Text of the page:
Are you passionate about film and dream of producing stunning content at a professional level? Well at Griffith Film School (which is part of Griffith University in Southport, Queensland), this can be made a reality!
You can study a Bachelor of Film and Screen Media Production to develop all the necessary skills and knowledge. We’ll give you the lowdown on this degree so that you know what to expect.
Read on to find out more!
What is a Bachelor of Film and Screen Media Production at Griffith Film School?
Griffith Film School’s Film and Screen Media Production degree is designed for students who have a great interest in film and cinematic experience! You’ll study various formats, including high definition video, television and sound.
You will also get to study tailored electives in editing, producing, cinematography and much more. Ultimately, you will come out of this degree ready to work in the film industry, equipped with both practical and academic knowledge!
This degree can be studied as a standalone three-year course. However, you may also undertake a fourth honours year in which you will use your study experience to create a major project.
To access this additional year of study, students must have achieved a 5.0 GPA in previous classes. Learn more here!
Who should study this degree?
A Bachelor of Film and Screen Media Production is ideal for people passionate about film, whether you have a great understanding of production, or no experience at all. It will get you connected with people in the industry and will help you to gain the experience and skills employers look for.
Because this degree is fairly broad in nature, students will be equipped to take on many different areas in the world of film. You may move into:
- Advertising and commercials
- Youtube and online work
- Freelance contracting
- Private client work
In regards to industry choice, students may choose to work in corporate entertainment, such as the production of television series.
Other alumni have moved into advertising work, filming commercials and fulfilling briefs for companies. In this digitised era, there is also a lot of scope for online work including high-quality Youtube productions.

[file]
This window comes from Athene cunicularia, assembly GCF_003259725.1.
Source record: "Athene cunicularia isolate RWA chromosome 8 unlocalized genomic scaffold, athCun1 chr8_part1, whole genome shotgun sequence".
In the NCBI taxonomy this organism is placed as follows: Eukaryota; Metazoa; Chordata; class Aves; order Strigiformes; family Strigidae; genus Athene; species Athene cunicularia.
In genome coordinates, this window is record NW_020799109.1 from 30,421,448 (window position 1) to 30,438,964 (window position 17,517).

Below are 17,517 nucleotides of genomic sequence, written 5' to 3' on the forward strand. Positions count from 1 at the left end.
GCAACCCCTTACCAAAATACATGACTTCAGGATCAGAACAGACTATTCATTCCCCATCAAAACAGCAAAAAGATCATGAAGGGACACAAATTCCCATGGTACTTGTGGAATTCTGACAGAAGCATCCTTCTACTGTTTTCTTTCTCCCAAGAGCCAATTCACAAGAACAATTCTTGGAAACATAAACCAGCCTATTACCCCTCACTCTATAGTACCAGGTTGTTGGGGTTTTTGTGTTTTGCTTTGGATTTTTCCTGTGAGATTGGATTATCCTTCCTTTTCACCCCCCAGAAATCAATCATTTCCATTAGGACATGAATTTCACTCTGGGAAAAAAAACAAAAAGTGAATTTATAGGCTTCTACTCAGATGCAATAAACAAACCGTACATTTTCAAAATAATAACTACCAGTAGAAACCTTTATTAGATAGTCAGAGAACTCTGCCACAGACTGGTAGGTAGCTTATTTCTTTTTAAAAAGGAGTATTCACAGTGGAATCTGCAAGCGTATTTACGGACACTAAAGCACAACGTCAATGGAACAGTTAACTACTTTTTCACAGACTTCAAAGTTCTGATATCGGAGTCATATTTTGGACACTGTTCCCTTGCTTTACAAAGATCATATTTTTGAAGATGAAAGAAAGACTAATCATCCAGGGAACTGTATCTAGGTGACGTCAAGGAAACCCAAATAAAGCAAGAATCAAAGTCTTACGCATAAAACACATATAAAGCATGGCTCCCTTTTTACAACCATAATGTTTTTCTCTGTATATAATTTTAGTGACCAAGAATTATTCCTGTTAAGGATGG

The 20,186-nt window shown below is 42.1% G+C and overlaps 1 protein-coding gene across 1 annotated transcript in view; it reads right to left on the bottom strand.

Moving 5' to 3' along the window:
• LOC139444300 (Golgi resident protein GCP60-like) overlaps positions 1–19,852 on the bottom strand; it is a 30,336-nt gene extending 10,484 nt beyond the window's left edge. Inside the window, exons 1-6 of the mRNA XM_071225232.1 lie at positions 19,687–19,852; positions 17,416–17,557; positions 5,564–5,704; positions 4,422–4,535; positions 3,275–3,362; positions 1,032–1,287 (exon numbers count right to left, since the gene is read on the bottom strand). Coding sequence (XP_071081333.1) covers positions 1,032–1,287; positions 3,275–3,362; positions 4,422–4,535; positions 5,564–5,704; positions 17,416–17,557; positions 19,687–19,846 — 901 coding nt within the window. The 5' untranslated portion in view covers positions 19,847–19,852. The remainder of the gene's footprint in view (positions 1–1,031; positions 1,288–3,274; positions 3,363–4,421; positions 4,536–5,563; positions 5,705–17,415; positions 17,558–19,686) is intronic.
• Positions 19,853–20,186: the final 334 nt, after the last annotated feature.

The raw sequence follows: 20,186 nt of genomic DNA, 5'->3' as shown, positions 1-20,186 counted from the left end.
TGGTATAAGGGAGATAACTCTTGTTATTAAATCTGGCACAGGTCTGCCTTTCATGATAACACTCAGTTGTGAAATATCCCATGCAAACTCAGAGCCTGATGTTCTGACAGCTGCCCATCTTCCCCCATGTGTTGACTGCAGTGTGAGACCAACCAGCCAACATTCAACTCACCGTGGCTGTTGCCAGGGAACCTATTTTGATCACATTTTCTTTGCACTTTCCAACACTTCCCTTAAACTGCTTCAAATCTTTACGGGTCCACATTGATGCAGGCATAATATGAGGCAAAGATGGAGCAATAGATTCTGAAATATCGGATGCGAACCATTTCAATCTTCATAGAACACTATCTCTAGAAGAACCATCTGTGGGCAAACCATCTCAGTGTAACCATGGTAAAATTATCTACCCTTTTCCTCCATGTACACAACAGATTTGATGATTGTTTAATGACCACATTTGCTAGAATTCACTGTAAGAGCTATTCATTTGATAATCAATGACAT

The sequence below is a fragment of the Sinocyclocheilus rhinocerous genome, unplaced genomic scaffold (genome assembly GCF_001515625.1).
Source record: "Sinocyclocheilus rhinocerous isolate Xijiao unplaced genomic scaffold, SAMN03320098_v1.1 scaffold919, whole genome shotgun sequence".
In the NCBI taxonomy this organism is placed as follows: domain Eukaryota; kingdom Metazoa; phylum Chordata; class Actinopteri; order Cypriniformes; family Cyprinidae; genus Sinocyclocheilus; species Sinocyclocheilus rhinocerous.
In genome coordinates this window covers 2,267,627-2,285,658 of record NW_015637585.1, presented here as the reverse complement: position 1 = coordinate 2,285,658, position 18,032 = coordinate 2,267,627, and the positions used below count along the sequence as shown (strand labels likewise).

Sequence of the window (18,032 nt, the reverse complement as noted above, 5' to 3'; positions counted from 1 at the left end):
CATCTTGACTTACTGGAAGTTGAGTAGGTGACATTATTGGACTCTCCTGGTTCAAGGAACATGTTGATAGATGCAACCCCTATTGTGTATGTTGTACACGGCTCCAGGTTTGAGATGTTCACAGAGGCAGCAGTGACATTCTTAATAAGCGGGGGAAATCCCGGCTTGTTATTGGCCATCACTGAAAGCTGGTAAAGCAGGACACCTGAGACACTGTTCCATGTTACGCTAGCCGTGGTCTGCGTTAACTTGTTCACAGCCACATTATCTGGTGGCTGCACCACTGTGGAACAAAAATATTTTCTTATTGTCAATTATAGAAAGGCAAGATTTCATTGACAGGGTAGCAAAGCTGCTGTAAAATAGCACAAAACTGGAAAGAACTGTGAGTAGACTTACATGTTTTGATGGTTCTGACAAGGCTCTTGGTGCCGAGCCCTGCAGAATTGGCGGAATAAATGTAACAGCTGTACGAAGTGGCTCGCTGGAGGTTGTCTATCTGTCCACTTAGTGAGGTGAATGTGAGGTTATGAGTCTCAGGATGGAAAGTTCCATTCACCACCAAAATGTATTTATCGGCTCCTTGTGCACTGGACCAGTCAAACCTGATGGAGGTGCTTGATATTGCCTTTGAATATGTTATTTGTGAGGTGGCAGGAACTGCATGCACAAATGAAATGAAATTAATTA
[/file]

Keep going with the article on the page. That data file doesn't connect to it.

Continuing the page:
You may also find a career in freelance work, where you may take on more artistic and experimental practice for galleries or private clients.
Core Units for this Degree
In your first year of Film and Screen Media Production, you will learn how to use a camera, edit and gain basic understanding of drama concepts.
One of the core units you’ll be taking is Story and Voice. In this unit, you’ll be introduced to the concepts of narrative and storytelling — working personal tales into film.
Other subjects you’ll study include:
- Short Film Project
- Image and Sound
- Post Production and Audience
- Television Studio Production Story and Audience
- Post Production Markets
- Television Project
Something to keep in mind is that first year subjects can be stressful, but are still a lot of fun. If you dedicate your time to studying, you will definitely learn a lot!
This year of study is a bit of a mixed bag — some subjects can be stressful while others are a bit more relaxed. Just remember that second year subjects will not be as easy as first year.
An interesting unit you’ll get to take is Documentary Production. This unit explores the historical and conceptual foundations of documentary making, while pushing students’ practical skills.
The rest of the units that you’ll learn include:
- Episodic Content
- Asia Pacific Film
- Industry Engagement
- Interactive Storytelling
You’ll also take on the unit Screen Entrepreneurship which is all about film and screen industry practice.
Specialisations and Internships
This degree does not offer specific specialisations. However, students may use their free electives to build a deeper understanding of production themes.
Students may choose to study extra subjects about sound design, image and editing.
This degree also offers dedicated work placement time if chosen as an elective. Within such an elective, students can experience what it’s like within a professional screen industry setting.
Students can undertake placements at any approved time of the year, however assessments related to placements must be undertaken during Trimester 1 or 2. You can learn more about this process here.
How to Get into a Bachelor of Film and Screen Media Production at Griffith Film School
Currently, this degree has a 79 minimum ATAR cut off.
It also requires students to have completed English, English as an Additional Language, Literature, or English and Literature Extension. If you do not meet this requirement, you can undertake a bridging course.
Students who have completed a TAFE Diploma or VET course in an Entertainment-related field may also be eligible for this degree.
What’s the Teaching Format?